[NetBehaviour] You Can't Spell Fungible Without Fun
rob at robmyers.org
Wed Nov 10 20:16:59 CET 2010
There are artworks that are very similar technically but utterly
distinct culturally and historically. Take the examples of a Kasimir
Malevich painting of a black square from revolutionary Russia and an Ad
Reinhardt painting of a black square from 1960s America. Technically
speaking you can't get much more basic than a black square, but
culturally speaking there's no way you can swap one of those black
squares for any other.
In contrast, software consists of easily substituted black boxes of
functionality whose formal qualities are insignificant (Vi and Emacs
aside ;-) ).
Stallman's Four Freedoms are freedoms of *use*; the freedom to operate
software as a tool, as a means to an end. Stallman has written, briefly,
about how he views the freedom to use non-software works. That freedom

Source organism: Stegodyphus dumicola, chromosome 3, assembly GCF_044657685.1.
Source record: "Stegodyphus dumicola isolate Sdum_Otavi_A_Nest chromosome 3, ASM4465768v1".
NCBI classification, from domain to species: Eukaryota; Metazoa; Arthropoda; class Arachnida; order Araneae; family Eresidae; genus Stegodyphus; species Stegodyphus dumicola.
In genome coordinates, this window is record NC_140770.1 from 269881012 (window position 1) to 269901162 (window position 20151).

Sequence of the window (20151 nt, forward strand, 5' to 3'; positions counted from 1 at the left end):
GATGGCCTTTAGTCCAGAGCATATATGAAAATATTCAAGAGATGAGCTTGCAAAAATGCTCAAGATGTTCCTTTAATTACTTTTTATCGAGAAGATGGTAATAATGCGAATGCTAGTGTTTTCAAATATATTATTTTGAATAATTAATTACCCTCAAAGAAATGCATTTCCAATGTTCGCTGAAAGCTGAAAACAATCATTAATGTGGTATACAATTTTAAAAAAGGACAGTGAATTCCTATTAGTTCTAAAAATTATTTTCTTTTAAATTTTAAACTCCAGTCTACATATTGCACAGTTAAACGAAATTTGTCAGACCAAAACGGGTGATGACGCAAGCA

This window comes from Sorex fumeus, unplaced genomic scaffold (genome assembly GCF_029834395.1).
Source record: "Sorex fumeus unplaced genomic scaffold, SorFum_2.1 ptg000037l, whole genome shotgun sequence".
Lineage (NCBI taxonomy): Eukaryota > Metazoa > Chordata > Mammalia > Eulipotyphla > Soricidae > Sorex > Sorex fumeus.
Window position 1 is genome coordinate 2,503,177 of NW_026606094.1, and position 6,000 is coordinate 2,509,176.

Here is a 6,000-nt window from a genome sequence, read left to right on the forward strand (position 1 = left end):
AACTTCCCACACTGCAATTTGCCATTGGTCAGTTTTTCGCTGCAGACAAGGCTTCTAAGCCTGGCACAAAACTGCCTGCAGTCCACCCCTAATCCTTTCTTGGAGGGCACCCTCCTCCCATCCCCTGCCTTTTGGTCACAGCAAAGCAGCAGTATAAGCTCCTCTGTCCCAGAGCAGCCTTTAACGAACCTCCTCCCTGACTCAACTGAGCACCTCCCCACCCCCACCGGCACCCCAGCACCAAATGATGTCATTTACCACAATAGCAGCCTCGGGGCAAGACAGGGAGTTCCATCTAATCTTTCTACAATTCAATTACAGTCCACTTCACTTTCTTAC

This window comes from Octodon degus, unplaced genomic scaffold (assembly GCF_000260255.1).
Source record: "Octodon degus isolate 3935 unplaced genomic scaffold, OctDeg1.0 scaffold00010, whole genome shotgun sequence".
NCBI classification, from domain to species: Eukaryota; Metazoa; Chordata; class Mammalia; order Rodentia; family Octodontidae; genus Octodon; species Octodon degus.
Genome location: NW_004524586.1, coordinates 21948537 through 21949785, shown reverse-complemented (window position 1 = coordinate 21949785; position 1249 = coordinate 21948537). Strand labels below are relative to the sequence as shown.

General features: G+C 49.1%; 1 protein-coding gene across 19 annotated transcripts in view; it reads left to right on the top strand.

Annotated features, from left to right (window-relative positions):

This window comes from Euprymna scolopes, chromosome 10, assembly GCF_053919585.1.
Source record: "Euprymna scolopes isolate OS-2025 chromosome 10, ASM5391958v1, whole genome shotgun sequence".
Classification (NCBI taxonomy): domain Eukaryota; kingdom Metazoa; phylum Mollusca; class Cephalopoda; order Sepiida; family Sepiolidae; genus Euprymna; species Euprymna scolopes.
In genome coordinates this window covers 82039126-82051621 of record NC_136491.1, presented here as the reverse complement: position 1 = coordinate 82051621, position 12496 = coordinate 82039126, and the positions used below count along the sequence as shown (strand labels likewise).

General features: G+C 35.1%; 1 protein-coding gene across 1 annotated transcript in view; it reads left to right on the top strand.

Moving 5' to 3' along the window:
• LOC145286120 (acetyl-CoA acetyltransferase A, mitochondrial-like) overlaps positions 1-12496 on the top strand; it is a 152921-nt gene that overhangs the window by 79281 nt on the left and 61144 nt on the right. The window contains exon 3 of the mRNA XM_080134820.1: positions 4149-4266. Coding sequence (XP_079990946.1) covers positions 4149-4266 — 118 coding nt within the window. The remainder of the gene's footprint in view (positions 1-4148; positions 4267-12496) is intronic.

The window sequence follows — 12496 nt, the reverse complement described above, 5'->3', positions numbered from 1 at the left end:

decreases the less the work is a means and the more it is an end, from
educational resources through to works of opinion and expression.
So fungibility for code and culture may simply be a product of the
degree to which something is a means rather than an end.
In contrast to Stallman's freedom of use, the EFF use the concept of
freedom of speech to argue for people's ability to work with software.
When we talk about free culture in general then if it has any meaning it
is primarily as a synonym for freedom of speech.
In order to speak freely, you must be free to refer to and quote the
words (or sounds or images or...) of others. And because of the
non-fungibility of cultural works, no other words (or sounds or images
or...) can be substituted.
A text editor works on a novel or a program listing equally well, and in
some jurisdictions software is regarded as a literary work for the
purpose of copyright. Different criteria of freedom may apply to the
fixed forms of software and art, but the restrictions are just the same.
For free software, part of the solution to this was alternative
So fungibility is related to use but free culture is concerned with
speech. It is not the case that free culture supposes or can in any way
cause cultural fungibility. And the non-fungibility of cultural works is
precisely why free culture requires the same solutions as free software
does at the level of copyright.
[originally posted to the cc-community list, but blogged and posted here
as it's fun, if not fungible]
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